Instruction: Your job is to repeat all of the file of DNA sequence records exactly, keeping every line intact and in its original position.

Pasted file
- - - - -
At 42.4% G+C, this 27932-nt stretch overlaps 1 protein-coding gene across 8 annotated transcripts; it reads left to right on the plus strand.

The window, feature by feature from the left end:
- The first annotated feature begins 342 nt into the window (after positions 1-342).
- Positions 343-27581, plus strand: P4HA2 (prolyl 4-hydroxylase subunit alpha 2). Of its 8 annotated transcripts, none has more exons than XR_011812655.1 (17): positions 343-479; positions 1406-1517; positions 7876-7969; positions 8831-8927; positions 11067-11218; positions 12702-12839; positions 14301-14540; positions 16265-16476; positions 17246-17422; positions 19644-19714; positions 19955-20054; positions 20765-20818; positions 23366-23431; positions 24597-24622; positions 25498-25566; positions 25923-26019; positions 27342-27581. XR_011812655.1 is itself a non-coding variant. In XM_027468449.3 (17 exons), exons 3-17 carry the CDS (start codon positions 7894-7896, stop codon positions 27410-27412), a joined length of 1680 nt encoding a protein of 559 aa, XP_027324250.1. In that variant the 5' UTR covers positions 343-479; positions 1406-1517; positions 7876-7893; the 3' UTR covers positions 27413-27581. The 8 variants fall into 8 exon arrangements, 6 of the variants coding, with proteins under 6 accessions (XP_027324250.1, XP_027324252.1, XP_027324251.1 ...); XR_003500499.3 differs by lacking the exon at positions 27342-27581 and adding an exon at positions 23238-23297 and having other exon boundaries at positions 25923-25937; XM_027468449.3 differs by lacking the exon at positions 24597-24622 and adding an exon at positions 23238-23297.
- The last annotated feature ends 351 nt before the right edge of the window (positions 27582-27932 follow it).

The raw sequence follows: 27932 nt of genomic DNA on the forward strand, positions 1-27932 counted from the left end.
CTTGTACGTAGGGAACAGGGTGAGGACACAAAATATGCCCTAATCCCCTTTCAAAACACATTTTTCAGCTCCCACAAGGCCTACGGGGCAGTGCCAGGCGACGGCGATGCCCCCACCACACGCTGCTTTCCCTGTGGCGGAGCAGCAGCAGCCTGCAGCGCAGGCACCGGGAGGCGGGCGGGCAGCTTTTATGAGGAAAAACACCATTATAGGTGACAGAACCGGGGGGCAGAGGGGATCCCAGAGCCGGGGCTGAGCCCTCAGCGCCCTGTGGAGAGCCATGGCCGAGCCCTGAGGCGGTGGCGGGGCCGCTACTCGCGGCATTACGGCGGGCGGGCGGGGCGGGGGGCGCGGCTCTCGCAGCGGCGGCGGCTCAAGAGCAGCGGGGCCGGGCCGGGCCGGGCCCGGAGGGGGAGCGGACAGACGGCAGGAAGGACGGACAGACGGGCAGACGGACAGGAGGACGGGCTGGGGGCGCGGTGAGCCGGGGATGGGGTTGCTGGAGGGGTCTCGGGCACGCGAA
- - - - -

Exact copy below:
At 42.4% G+C, this 27932-nt stretch overlaps 1 protein-coding gene across 8 annotated transcripts; it reads left to right on the plus strand.

The window, feature by feature from the left end:
- The first annotated feature begins 342 nt into the window (after positions 1-342).
- Positions 343-27581, plus strand: P4HA2 (prolyl 4-hydroxylase subunit alpha 2). Of its 8 annotated transcripts, none has more exons than XR_011812655.1 (17): positions 343-479; positions 1406-1517; positions 7876-7969; positions 8831-8927; positions 11067-11218; positions 12702-12839; positions 14301-14540; positions 16265-16476; positions 17246-17422; positions 19644-19714; positions 19955-20054; positions 20765-20818; positions 23366-23431; positions 24597-24622; positions 25498-25566; positions 25923-26019; positions 27342-27581. XR_011812655.1 is itself a non-coding variant. In XM_027468449.3 (17 exons), exons 3-17 carry the CDS (start codon positions 7894-7896, stop codon positions 27410-27412), a joined length of 1680 nt encoding a protein of 559 aa, XP_027324250.1. In that variant the 5' UTR covers positions 343-479; positions 1406-1517; positions 7876-7893; the 3' UTR covers positions 27413-27581. The 8 variants fall into 8 exon arrangements, 6 of the variants coding, with proteins under 6 accessions (XP_027324250.1, XP_027324252.1, XP_027324251.1 ...); XR_003500499.3 differs by lacking the exon at positions 27342-27581 and adding an exon at positions 23238-23297 and having other exon boundaries at positions 25923-25937; XM_027468449.3 differs by lacking the exon at positions 24597-24622 and adding an exon at positions 23238-23297.
- The last annotated feature ends 351 nt before the right edge of the window (positions 27582-27932 follow it).

The raw sequence follows: 27932 nt of genomic DNA on the forward strand, positions 1-27932 counted from the left end.
CTTGTACGTAGGGAACAGGGTGAGGACACAAAATATGCCCTAATCCCCTTTCAAAACACATTTTTCAGCTCCCACAAGGCCTACGGGGCAGTGCCAGGCGACGGCGATGCCCCCACCACACGCTGCTTTCCCTGTGGCGGAGCAGCAGCAGCCTGCAGCGCAGGCACCGGGAGGCGGGCGGGCAGCTTTTATGAGGAAAAACACCATTATAGGTGACAGAACCGGGGGGCAGAGGGGATCCCAGAGCCGGGGCTGAGCCCTCAGCGCCCTGTGGAGAGCCATGGCCGAGCCCTGAGGCGGTGGCGGGGCCGCTACTCGCGGCATTACGGCGGGCGGGCGGGGCGGGGGGCGCGGCTCTCGCAGCGGCGGCGGCTCAAGAGCAGCGGGGCCGGGCCGGGCCGGGCCCGGAGGGGGAGCGGACAGACGGCAGGAAGGACGGACAGACGGGCAGACGGACAGGAGGACGGGCTGGGGGCGCGGTGAGCCGGGGATGGGGTTGCTGGAGGGGTCTCGGGCACGCGAA